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Old 2006-04-03, 19:48   Link #281
Quarkboy
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Quote:
Originally Posted by Ronbo
Am I ok with this setup or will I have to upgrade?

Super Alien 12bay tower case w/6 fans
Antec 550w Truecontrol power supply
3ghz P4 HT (Intel)
Abit IC7 800MHZ FSB Motherboard
1GB DDR Ram PC3200
ATI Radion 9800 Pro 256MB
19” Samsung 995DF Monitor
1-WD 120GB HD (Main)
1-WD 250GB Internal HD
4-Maxtor 250GB Internal HD’s
2-Maxtor 300GB External HD’s
1-Maxtor 500GB External HD
1-TDK 840G Multiformat DVD recorder
1-TDK 440N Multiformat DVD recorder
No, because I will now find your address and steal your computer.
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Old 2006-04-03, 20:15   Link #282
Zero1
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Originally Posted by Quarkboy
No, because I will now find your address and steal your computer.
But eww, it's Intel

Only thing it might struggle with is 1080p (using coreavc) or maybe 720p using FFDShow.

At the moment I've underclocked my A64 3400 to less than 1/3 of it's speed (stock is 2.2GHz, now running at 680MHz (fanless FTW)) and my encode of the Gundam 0083 OP averages at ~70% with CoreAVC.

As for 1080p; I can just about play Nero's "The Greatest Game" trailer (we seem to be using that as a benchmark these days ) at ~80-90% with the occasional peak that maxes the CPU enough to cause slowdown (it soon recovers, but it's not that bad).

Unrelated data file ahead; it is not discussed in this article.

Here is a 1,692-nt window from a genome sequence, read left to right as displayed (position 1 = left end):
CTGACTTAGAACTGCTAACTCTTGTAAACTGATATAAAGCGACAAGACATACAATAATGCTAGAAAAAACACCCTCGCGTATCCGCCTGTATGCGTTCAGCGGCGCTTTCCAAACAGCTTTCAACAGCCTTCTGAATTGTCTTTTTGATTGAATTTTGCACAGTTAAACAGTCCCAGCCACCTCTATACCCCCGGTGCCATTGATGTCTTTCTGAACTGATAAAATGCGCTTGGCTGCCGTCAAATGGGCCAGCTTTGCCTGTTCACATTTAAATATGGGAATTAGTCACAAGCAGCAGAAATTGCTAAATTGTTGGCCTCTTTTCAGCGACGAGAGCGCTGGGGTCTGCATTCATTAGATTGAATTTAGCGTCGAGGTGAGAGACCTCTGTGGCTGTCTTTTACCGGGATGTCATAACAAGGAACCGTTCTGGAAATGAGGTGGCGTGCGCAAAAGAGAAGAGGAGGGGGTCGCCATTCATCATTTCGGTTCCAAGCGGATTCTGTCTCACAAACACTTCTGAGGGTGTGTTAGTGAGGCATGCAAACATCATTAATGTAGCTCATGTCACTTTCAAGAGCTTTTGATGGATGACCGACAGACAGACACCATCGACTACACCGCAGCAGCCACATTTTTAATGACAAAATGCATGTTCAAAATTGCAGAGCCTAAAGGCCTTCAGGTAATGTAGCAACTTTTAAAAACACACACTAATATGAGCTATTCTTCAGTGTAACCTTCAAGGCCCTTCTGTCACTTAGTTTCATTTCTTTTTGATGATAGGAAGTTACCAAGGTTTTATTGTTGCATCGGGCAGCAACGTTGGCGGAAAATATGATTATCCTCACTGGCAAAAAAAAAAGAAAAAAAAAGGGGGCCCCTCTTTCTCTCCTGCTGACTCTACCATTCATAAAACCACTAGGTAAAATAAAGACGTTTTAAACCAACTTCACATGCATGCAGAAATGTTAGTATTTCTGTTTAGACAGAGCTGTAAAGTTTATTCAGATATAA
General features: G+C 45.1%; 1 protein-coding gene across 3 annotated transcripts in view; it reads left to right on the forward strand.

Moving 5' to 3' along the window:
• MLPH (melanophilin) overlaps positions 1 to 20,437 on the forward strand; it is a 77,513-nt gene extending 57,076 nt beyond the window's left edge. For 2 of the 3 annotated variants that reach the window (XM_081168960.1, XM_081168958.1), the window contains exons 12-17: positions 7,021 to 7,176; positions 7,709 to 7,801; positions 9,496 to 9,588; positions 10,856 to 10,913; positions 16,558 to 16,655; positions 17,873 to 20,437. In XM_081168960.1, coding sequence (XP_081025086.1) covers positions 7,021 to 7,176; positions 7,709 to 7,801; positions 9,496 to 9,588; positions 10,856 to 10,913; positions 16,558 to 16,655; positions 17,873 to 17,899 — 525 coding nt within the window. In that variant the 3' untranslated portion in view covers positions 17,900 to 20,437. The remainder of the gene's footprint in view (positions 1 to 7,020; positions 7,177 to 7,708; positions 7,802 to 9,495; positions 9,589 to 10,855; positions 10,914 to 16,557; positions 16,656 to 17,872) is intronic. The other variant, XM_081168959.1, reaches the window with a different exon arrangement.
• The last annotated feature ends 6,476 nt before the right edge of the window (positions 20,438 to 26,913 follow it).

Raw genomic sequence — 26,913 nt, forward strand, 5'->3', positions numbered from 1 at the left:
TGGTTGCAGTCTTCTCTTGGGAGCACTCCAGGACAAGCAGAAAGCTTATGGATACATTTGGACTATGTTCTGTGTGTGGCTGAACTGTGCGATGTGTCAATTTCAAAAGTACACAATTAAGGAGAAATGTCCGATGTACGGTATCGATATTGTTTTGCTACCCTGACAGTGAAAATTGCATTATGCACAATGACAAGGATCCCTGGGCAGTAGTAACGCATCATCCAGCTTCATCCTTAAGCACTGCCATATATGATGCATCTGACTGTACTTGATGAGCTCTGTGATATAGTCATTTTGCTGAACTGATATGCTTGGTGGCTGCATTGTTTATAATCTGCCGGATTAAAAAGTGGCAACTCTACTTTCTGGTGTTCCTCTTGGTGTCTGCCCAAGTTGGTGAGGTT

I notice that CoreAVC Pro has planned GPU support... I wonder if we will be seeing the awesome efficiency of CoreAVC coupled with the acceleration from ATI or the likes?
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Old 2006-04-04, 06:18   Link #283
jfs
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Anyone know how much the optimisations in libavcodec improves performance, and whether there's SMP support on its way in it? If there is, I don't see any reason to switch to CoreAVC, at least for myself.
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Old 2006-04-04, 06:44   Link #284
ArchMageZeratuL
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Quote:
Originally Posted by jfs
Anyone know how much the optimisations in libavcodec improves performance, and whether there's SMP support on its way in it? If there is, I don't see any reason to switch to CoreAVC, at least for myself.
CoreAVC claims that they will support GPU acceleration "at a future date"... my video card supports that, so I would be interested in THAT.
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Old 2006-04-04, 07:39   Link #285
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I've seen a bunch of optimizations in various stuff here over the past months... I dunno how much faster it is in reality, though. As for SMP, you'd have to ask pengvado.
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Old 2006-04-10, 03:24   Link #286
Nicholi
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Quote:
Originally Posted by Zero1
Well, where to start. Calling H.264 encodes by their encoder name (in one case, x264) is already starting to confuse people. What does it matter if you encode a H.264 video with x264, Ateme, Elecard, Quicktime or Mainconcept? Do you expect people to label their encodes as such? The syntax of the bitstream should be the same, and thus interoperable with compliant H.264 decoders. A H.264 bitstream is a H.264 bitstream is a H.264 bitstream... (Unless you use VfW which requires hacks). The whole idea of MPEG and what they do is to give some kind of "open" industry standard, rather than us being ruled by the likes of Real and Microsoft with their proprietary codecs and containers.